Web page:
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Re: [PrimeNumbers] optimal parameters for GMP-ECM , -oe+ , -I

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  • Phil Carmody
    ... I personally advise against using tee. Better is to simply redirect output to a file ( `` filename or filename to append), maybe stick that process
    Message 1 of 6 , Dec 4, 2006
      --- Paul Leyland <paul@...> wrote:
      > On Sun, 2006-12-03 at 19:34, Walter Nissen wrote:
      > > Hi , all ,
      > >
      > > Within the past several years , the option -oe+ , which broadcasts its
      > > "stdout" to stdout and a file , has apparently disappeared
      > > ( can something apparently disappear ?? ) from GMP-ECM .
      > > Is there a replacement or work-around for Windows ? For Linux ?
      >
      > On a Unix-like machine, try running the command "man tee".
      >
      > Windows boxes can be made to look Unix-like by any of several methods.
      > Using Cygwin is the most common.

      I personally advise against using tee. Better is to simply redirect output to a
      file ( ``> filename'' or '>> filename' to append), maybe stick that process in
      the background, and then use ``tail -f'' on that file. Basically this is so
      that the (crunching and) logging and browsing are completely different
      operations, and therefore one (the browsing) can be stopped independently of
      the other. On many platforms, tee also tends to be somewhat annoying when the
      applications don't flush stdout regularly. You'll get nothing for a while, and
      then several pages appear.

      Phil

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    • Paul Leyland
      ... Fair enough. tee(1) tends to work for me just fine but YMMV. Beware, though, that on Windows machines it s frequently the case that you can t tail -f a
      Message 2 of 6 , Dec 4, 2006
        On Mon, 2006-12-04 at 12:41, Phil Carmody wrote:
        > --- Paul Leyland <paul@...> wrote:

        > > On a Unix-like machine, try running the command "man tee".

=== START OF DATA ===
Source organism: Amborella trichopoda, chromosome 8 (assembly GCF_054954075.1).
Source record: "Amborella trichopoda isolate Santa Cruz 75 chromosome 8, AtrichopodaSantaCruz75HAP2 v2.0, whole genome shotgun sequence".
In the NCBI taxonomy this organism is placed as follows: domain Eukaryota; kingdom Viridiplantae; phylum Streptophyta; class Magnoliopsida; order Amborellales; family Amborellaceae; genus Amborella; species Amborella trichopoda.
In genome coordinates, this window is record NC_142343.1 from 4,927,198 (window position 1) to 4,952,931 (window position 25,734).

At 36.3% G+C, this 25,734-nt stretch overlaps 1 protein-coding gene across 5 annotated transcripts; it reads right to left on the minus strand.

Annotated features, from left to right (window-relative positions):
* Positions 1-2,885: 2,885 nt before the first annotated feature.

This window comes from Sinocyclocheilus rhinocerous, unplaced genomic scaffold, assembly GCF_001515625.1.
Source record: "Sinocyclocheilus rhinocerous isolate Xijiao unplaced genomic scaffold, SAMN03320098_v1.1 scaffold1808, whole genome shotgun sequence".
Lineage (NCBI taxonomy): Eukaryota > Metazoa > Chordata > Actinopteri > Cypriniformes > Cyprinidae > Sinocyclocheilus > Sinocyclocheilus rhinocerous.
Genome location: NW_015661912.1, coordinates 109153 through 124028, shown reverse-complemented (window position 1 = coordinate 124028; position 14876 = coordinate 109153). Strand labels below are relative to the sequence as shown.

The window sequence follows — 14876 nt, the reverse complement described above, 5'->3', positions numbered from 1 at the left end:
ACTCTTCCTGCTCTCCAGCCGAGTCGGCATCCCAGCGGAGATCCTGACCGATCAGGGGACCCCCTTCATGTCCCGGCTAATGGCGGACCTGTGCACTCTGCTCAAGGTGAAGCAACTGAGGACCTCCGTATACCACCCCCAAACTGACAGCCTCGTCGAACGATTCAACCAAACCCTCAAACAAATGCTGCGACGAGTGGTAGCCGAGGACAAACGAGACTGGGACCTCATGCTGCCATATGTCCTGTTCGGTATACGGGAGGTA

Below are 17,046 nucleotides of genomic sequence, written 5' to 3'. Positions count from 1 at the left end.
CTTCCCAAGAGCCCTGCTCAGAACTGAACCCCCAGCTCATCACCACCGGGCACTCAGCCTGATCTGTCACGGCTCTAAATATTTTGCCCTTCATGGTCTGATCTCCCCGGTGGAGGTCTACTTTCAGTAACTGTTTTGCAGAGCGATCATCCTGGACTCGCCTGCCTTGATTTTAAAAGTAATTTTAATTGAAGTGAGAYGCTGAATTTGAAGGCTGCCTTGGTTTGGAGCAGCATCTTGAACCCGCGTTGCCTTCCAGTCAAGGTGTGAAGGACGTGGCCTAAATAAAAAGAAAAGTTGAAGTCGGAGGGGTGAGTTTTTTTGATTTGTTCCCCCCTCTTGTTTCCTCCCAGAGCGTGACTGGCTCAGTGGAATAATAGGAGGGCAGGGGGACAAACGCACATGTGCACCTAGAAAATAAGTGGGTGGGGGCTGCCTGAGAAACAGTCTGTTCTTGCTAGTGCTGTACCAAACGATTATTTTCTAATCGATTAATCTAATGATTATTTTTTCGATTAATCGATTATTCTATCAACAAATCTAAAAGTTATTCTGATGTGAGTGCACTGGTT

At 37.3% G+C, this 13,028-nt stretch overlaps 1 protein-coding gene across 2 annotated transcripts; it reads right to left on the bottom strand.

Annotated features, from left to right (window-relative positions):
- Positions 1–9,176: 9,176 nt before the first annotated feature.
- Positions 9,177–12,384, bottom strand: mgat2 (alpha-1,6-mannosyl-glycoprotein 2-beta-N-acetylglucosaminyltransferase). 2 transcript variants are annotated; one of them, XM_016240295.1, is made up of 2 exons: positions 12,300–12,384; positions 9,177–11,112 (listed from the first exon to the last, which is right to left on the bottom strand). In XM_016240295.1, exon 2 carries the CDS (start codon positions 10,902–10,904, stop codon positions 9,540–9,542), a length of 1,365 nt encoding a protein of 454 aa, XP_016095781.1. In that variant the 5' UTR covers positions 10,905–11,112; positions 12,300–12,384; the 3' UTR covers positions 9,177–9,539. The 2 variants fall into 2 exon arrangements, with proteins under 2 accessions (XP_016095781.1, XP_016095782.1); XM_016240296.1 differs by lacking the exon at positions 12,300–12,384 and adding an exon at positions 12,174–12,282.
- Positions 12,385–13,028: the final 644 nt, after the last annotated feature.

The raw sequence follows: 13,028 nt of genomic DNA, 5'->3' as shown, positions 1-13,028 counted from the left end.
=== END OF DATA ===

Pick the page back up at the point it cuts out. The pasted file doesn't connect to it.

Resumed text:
> >
        > > Windows boxes can be made to look Unix-like by any of several
        > methods.
        > > Using Cygwin is the most common.
        >
        > I personally advise against using tee. Better is to simply redirect
        > output to a
        > file ( ``> filename'' or '>> filename' to append), maybe stick that
        > process in
        > the background, and then use ``tail -f'' on that file. Basically this
        > is so
        > that the (crunching and) logging and browsing are completely different
        > operations, and therefore one (the browsing) can be stopped
        > independently of
        > the other. On many platforms, tee also tends to be somewhat annoying
        > when the
        > applications don't flush stdout regularly. You'll get nothing for a
        > while, and
        > then several pages appear.

        Fair enough. tee(1) tends to work for me just fine but YMMV.

        Beware, though, that on Windows machines it's frequently the case that
        you can't "tail -f" a file that something else has open for writing.
        Don't ask me to justify this behaviour, as I can't, but I've seen it
        happen many times (and to my annoyance). Sometimes a work-around of
        copying the partially written file to another name and reading that one
        works.


        Paul



        [Non-text portions of this message have been removed]
      • Phil Carmody
        Oi! Stop classifying my gibberings as questionable spam! ... If every chunk of output is accompanied with fflush(stdout) or fflush(NULL), then YMWBPG. I
        Message 3 of 6 , Dec 5, 2006
          Oi! Stop classifying my gibberings as questionable spam!

          --- Paul Leyland <paul@...> wrote:
          > > I personally advise against using tee.

          > Fair enough. tee(1) tends to work for me just fine but YMMV.

          If every chunk of output is accompanied with fflush(stdout) or fflush(NULL),
          then YMWBPG. I definitely used to swear by tee - it's those annoying cases that
          sting one one time in 20 that make one stop relying on it.

          > Beware, though, that on Windows machines it's frequently the case that
          > you can't "tail -f" a file that something else has open for writing.

          Latest cygwin and WinXP works for me. Linux, works for me. The tail that comes
          packaged with horrible abomination that spookily begins 'BS' refuses to -f
          multiple files, so I deride it harshly whenever I can.

          My biggest piece of advice for text terminal hackery is to use ``screen''.
          Start a test in a terminal on a home machine, pick it up from a terminal at
          work, detach, pick it back up again from a different terminal back home again.

          And if you forgot to run screen and started something running from a console,
          then the other favourite hack, in most linuxes, is to ``cat /dev/vcs0'' to see
          what's going on there.

          Phil

          () ASCII ribbon campaign () Hopeless ribbon campaign
          /\ against HTML mail /\ against gratuitous bloodshed

          [stolen with permission from Daniel B. Cristofani]



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